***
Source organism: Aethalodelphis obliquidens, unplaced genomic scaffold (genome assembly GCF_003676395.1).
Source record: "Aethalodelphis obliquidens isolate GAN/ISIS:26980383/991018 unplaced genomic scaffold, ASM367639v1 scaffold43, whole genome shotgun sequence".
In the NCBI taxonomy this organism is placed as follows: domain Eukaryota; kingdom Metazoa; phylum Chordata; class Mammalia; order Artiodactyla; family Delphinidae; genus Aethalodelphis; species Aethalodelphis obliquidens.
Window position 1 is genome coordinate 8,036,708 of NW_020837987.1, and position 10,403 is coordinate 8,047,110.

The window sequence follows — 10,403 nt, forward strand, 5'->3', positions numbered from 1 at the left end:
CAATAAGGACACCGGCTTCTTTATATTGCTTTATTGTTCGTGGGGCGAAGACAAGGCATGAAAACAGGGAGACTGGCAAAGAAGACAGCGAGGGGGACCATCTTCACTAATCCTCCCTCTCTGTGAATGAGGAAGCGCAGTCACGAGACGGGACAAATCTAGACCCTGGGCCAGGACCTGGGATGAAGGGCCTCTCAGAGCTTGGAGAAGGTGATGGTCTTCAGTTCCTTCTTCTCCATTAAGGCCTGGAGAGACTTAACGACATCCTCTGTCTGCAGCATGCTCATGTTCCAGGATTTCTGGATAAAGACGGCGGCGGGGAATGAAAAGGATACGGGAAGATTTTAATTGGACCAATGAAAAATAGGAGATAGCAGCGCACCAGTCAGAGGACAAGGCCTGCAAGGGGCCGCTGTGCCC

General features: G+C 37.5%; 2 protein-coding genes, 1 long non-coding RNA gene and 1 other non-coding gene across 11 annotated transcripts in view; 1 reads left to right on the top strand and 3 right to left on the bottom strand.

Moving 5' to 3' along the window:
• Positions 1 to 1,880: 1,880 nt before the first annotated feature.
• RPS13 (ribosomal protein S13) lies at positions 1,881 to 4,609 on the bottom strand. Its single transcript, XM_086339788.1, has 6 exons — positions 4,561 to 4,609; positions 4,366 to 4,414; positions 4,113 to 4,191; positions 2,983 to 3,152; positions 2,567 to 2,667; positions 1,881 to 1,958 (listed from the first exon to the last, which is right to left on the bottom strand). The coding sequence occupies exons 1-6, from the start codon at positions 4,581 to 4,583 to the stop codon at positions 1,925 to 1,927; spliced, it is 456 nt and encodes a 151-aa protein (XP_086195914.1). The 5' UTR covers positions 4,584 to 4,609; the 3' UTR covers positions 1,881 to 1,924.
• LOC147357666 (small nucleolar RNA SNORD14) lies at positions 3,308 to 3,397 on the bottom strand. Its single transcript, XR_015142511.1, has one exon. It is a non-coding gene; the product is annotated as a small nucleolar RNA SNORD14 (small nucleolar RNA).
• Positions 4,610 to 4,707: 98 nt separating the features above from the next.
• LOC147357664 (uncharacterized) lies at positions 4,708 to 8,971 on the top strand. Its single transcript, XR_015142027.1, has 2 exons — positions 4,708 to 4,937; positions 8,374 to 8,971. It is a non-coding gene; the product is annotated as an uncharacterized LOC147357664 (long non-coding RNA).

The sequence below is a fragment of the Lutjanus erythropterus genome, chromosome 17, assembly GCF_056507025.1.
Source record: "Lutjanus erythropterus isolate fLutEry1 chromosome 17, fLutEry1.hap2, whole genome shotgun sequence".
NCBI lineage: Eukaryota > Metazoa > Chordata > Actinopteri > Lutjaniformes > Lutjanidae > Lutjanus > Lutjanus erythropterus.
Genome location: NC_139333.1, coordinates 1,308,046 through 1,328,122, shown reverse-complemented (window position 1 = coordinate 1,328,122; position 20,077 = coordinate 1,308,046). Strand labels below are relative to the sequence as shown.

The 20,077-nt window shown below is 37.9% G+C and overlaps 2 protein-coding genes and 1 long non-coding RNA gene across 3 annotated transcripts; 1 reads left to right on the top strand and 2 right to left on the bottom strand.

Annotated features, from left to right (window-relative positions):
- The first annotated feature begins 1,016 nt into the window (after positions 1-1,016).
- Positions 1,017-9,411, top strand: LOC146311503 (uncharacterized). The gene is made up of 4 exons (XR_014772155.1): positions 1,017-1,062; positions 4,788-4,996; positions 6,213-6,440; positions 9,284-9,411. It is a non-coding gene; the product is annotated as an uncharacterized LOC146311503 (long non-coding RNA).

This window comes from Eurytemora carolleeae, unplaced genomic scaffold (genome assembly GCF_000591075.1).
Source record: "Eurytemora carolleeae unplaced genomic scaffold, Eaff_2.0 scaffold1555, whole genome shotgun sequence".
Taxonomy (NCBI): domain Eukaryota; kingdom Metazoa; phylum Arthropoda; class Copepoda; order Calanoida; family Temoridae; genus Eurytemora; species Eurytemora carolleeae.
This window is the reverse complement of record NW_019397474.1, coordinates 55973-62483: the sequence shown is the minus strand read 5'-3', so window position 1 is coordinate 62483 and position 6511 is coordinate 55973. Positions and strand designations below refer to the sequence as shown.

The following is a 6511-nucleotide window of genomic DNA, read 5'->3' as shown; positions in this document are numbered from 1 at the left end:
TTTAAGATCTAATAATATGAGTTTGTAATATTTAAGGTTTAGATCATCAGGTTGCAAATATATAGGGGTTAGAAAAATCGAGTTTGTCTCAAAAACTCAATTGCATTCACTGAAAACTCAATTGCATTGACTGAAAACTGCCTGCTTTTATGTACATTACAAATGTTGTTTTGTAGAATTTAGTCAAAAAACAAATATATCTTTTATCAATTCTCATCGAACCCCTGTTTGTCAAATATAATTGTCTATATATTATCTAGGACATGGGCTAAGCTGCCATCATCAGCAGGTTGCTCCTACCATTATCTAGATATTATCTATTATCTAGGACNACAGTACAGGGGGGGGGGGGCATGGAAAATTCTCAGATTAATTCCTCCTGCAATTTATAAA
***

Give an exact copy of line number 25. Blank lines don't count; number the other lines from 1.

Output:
This window is the reverse complement of record NW_019397474.1, coordinates 55973-62483: the sequence shown is the minus strand read 5'-3', so window position 1 is coordinate 62483 and position 6511 is coordinate 55973. Positions and strand designations below refer to the sequence as shown.